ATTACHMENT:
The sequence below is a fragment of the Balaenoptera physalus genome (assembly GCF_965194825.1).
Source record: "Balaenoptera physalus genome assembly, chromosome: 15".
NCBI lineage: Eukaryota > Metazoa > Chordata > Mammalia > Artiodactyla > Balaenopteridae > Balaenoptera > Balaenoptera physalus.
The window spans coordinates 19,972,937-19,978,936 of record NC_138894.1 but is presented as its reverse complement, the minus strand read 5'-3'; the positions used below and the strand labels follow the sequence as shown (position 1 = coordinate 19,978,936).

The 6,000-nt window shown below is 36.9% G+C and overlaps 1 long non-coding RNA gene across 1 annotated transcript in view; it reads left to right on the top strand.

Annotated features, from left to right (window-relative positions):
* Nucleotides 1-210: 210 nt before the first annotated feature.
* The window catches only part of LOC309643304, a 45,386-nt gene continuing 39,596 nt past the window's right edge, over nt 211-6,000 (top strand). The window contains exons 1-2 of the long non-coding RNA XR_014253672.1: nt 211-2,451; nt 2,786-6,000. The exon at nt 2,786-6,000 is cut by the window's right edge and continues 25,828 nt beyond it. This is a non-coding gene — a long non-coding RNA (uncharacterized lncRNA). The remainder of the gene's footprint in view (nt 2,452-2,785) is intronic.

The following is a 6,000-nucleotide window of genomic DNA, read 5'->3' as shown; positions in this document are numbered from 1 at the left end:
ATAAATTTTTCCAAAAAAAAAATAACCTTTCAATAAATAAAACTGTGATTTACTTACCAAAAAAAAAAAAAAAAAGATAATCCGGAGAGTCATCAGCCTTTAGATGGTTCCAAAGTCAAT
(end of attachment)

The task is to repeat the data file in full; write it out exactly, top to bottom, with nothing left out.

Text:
The sequence below is a fragment of the Balaenoptera physalus genome (assembly GCF_965194825.1).
Source record: "Balaenoptera physalus genome assembly, chromosome: 15".
NCBI lineage: Eukaryota > Metazoa > Chordata > Mammalia > Artiodactyla > Balaenopteridae > Balaenoptera > Balaenoptera physalus.
The window spans coordinates 19,972,937-19,978,936 of record NC_138894.1 but is presented as its reverse complement, the minus strand read 5'-3'; the positions used below and the strand labels follow the sequence as shown (position 1 = coordinate 19,978,936).

The 6,000-nt window shown below is 36.9% G+C and overlaps 1 long non-coding RNA gene across 1 annotated transcript in view; it reads left to right on the top strand.

Annotated features, from left to right (window-relative positions):
* Nucleotides 1-210: 210 nt before the first annotated feature.
* The window catches only part of LOC309643304, a 45,386-nt gene continuing 39,596 nt past the window's right edge, over nt 211-6,000 (top strand). The window contains exons 1-2 of the long non-coding RNA XR_014253672.1: nt 211-2,451; nt 2,786-6,000. The exon at nt 2,786-6,000 is cut by the window's right edge and continues 25,828 nt beyond it. This is a non-coding gene — a long non-coding RNA (uncharacterized lncRNA). The remainder of the gene's footprint in view (nt 2,452-2,785) is intronic.

The following is a 6,000-nucleotide window of genomic DNA, read 5'->3' as shown; positions in this document are numbered from 1 at the left end:
ATAAATTTTTCCAAAAAAAAAATAACCTTTCAATAAATAAAACTGTGATTTACTTACCAAAAAAAAAAAAAAAAAGATAATCCGGAGAGTCATCAGCCTTTAGATGGTTCCAAAGTCAAT